Ruhlman's talking about chef cookbooks. I don't really expect Thomas Keller to write a 5 ingredients in 40 minutes or less cookbook.
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I disagree. There shouldn't be any "dealbreakers." I have two kids, so I understand situation recipe ethics quite well. But, but, if you want superior results, it takes time and effort, and making some "quick n'easy" version will never be as good as the real deal.
Not tiresome. That was a great discussion!

I never said the quick and easy would be as good as the real deal (and neither does Rachael Ray, unless she's selling something). I think we can all agree that there IS a place for both "situation recipes" (love the term!) and for "real deal" recipes.

I love "real" chef cookbooks, as I've said.

I love quick and dirty cookbooks, as my profile picture suggests.

I just don't see how a chef choosing to publish a more accessible tome is a disservice to anyone. Why can't there be a place for both?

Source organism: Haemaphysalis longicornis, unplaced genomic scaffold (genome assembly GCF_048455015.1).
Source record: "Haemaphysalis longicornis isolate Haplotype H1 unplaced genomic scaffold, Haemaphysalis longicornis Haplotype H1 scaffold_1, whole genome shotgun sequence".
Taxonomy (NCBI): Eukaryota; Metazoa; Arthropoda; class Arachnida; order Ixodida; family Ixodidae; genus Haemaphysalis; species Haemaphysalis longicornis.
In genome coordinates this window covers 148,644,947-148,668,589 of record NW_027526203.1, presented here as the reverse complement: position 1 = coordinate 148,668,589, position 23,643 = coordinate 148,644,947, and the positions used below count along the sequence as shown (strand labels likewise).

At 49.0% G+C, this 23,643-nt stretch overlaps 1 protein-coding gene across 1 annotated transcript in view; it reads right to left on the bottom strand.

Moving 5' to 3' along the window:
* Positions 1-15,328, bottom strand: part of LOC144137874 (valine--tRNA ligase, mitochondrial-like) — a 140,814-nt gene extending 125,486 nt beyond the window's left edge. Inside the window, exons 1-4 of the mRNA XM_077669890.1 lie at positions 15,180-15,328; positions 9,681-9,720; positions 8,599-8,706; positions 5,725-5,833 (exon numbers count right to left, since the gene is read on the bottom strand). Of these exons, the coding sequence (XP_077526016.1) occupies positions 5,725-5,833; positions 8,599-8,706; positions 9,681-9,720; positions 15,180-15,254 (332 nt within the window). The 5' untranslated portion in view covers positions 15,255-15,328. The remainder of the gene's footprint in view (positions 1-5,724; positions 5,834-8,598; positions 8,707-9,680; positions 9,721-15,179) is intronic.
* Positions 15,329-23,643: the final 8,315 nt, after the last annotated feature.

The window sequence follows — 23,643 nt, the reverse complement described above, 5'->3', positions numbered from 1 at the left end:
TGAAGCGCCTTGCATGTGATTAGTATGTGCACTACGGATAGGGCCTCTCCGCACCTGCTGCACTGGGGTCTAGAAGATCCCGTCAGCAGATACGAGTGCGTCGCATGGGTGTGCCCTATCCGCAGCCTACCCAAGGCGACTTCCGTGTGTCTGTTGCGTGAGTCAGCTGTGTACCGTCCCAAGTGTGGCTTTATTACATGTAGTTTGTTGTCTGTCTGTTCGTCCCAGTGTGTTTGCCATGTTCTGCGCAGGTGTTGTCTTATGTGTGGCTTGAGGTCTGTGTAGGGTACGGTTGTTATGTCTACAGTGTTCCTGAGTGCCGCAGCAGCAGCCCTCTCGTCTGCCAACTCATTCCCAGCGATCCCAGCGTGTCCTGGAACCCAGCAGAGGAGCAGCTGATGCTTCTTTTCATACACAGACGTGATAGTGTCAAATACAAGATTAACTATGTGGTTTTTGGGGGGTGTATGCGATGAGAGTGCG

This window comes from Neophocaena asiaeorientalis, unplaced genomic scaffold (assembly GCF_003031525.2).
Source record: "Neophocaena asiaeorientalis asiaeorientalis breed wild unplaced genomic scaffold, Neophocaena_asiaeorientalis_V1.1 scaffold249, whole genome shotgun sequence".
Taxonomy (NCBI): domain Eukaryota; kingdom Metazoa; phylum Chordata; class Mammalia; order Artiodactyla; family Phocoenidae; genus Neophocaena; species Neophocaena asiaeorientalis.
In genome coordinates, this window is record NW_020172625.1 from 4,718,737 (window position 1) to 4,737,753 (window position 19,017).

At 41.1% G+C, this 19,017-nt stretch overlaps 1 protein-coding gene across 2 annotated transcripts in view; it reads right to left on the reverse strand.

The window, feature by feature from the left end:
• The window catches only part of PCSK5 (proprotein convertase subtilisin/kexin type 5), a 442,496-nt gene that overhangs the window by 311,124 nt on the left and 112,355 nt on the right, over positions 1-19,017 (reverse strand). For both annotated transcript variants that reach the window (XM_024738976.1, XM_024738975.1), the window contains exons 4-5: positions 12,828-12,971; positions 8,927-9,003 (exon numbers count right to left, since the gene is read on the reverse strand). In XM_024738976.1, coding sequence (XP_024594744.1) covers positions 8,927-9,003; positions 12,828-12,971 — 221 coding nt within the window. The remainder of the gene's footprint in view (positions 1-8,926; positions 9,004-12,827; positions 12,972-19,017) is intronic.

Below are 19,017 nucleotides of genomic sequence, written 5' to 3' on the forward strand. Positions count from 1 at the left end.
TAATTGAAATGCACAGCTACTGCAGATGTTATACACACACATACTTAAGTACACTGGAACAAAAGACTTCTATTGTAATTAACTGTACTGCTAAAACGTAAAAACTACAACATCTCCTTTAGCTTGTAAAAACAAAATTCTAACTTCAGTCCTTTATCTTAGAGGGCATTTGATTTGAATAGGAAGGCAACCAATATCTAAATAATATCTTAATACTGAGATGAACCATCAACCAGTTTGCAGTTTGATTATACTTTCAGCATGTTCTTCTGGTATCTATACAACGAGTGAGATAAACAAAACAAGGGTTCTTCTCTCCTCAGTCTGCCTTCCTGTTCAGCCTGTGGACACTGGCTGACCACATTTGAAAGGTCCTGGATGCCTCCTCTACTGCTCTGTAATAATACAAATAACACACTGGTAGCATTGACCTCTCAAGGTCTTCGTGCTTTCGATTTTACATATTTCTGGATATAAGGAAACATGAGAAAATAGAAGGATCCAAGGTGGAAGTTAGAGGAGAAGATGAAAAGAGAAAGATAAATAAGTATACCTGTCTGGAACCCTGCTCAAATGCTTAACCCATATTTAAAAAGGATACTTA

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Just my 2 cents here: every chef/restaurant cookbook is going to be not necessarily "dumbed down" but changed and adapted to a greater or lesser extent for the home cook, unless it is a manual for restaurant chefs. In some cases, ingredients and hardware that are commonly available in professional kitchens are unavailable to home cooks. As are hands to help. Those things will necessarily result in a different final product.

Example #1: manufacturing cream. Much higher in butterfat content than the heavy cream that you and I can buy, even from a local farmer. It makes sauces, cream soups, desserts and ice creams much richer and yummier. Other ingredients and elements are often left out, which are presumed to be unavailable to home cooks.

Example #2: equipment. Restaurant stoves cook at higher temperatures on rangetops and in ovens--searing, pan-frying and roasting are very different processes. More powerful mixers, blenders, and mechanized slicers often result in a very different product than the low power units most home cooks own.

Example #3: many hands make light work. Recipes and processes have to be changed so that one person can manage them. In a restaurant kitchen, many people can be involved in the construction of a dish. And the cleanup afterward.

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Example #3: many hands make light work. Recipes and processes have to be changed so that one person can manage them. In a restaurant kitchen, many people can be involved in the construction of a dish. And the cleanup afterward.